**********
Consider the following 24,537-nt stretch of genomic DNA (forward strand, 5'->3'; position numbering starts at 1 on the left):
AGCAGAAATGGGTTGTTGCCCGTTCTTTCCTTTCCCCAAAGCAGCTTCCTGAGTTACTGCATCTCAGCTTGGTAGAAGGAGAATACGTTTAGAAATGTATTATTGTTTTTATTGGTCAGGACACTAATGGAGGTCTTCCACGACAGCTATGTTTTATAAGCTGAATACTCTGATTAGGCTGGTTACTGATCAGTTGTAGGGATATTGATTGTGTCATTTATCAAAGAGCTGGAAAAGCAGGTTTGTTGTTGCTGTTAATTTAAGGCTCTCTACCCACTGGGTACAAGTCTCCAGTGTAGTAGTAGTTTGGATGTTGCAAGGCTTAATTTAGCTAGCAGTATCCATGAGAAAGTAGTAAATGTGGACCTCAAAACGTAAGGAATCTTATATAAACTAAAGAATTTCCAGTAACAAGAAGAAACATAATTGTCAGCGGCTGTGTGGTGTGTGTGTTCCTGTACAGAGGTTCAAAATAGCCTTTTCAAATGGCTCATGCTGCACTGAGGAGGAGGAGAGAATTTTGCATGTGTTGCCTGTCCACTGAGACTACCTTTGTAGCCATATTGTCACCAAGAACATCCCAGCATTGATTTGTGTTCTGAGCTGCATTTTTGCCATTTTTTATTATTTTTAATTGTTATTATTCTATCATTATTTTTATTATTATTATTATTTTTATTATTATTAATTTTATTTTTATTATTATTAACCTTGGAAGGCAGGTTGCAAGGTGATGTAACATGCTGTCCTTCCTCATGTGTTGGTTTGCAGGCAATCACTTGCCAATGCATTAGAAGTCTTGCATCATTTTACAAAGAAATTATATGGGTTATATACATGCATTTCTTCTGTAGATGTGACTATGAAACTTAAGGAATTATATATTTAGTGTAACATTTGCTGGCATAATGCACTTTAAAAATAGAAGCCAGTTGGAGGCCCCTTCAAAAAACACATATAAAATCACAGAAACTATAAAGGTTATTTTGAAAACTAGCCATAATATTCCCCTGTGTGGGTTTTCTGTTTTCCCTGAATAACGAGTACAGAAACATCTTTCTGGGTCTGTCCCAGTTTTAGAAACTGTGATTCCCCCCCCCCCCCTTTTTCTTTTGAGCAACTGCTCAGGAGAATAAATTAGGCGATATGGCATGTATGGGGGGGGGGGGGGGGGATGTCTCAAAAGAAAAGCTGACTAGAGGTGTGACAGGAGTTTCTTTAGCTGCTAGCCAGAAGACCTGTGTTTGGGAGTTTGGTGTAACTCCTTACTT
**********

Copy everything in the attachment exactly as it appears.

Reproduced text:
Consider the following 24,537-nt stretch of genomic DNA (forward strand, 5'->3'; position numbering starts at 1 on the left):
AGCAGAAATGGGTTGTTGCCCGTTCTTTCCTTTCCCCAAAGCAGCTTCCTGAGTTACTGCATCTCAGCTTGGTAGAAGGAGAATACGTTTAGAAATGTATTATTGTTTTTATTGGTCAGGACACTAATGGAGGTCTTCCACGACAGCTATGTTTTATAAGCTGAATACTCTGATTAGGCTGGTTACTGATCAGTTGTAGGGATATTGATTGTGTCATTTATCAAAGAGCTGGAAAAGCAGGTTTGTTGTTGCTGTTAATTTAAGGCTCTCTACCCACTGGGTACAAGTCTCCAGTGTAGTAGTAGTTTGGATGTTGCAAGGCTTAATTTAGCTAGCAGTATCCATGAGAAAGTAGTAAATGTGGACCTCAAAACGTAAGGAATCTTATATAAACTAAAGAATTTCCAGTAACAAGAAGAAACATAATTGTCAGCGGCTGTGTGGTGTGTGTGTTCCTGTACAGAGGTTCAAAATAGCCTTTTCAAATGGCTCATGCTGCACTGAGGAGGAGGAGAGAATTTTGCATGTGTTGCCTGTCCACTGAGACTACCTTTGTAGCCATATTGTCACCAAGAACATCCCAGCATTGATTTGTGTTCTGAGCTGCATTTTTGCCATTTTTTATTATTTTTAATTGTTATTATTCTATCATTATTTTTATTATTATTATTATTTTTATTATTATTAATTTTATTTTTATTATTATTAACCTTGGAAGGCAGGTTGCAAGGTGATGTAACATGCTGTCCTTCCTCATGTGTTGGTTTGCAGGCAATCACTTGCCAATGCATTAGAAGTCTTGCATCATTTTACAAAGAAATTATATGGGTTATATACATGCATTTCTTCTGTAGATGTGACTATGAAACTTAAGGAATTATATATTTAGTGTAACATTTGCTGGCATAATGCACTTTAAAAATAGAAGCCAGTTGGAGGCCCCTTCAAAAAACACATATAAAATCACAGAAACTATAAAGGTTATTTTGAAAACTAGCCATAATATTCCCCTGTGTGGGTTTTCTGTTTTCCCTGAATAACGAGTACAGAAACATCTTTCTGGGTCTGTCCCAGTTTTAGAAACTGTGATTCCCCCCCCCCCCCTTTTTCTTTTGAGCAACTGCTCAGGAGAATAAATTAGGCGATATGGCATGTATGGGGGGGGGGGGGGGGGATGTCTCAAAAGAAAAGCTGACTAGAGGTGTGACAGGAGTTTCTTTAGCTGCTAGCCAGAAGACCTGTGTTTGGGAGTTTGGTGTAACTCCTTACTT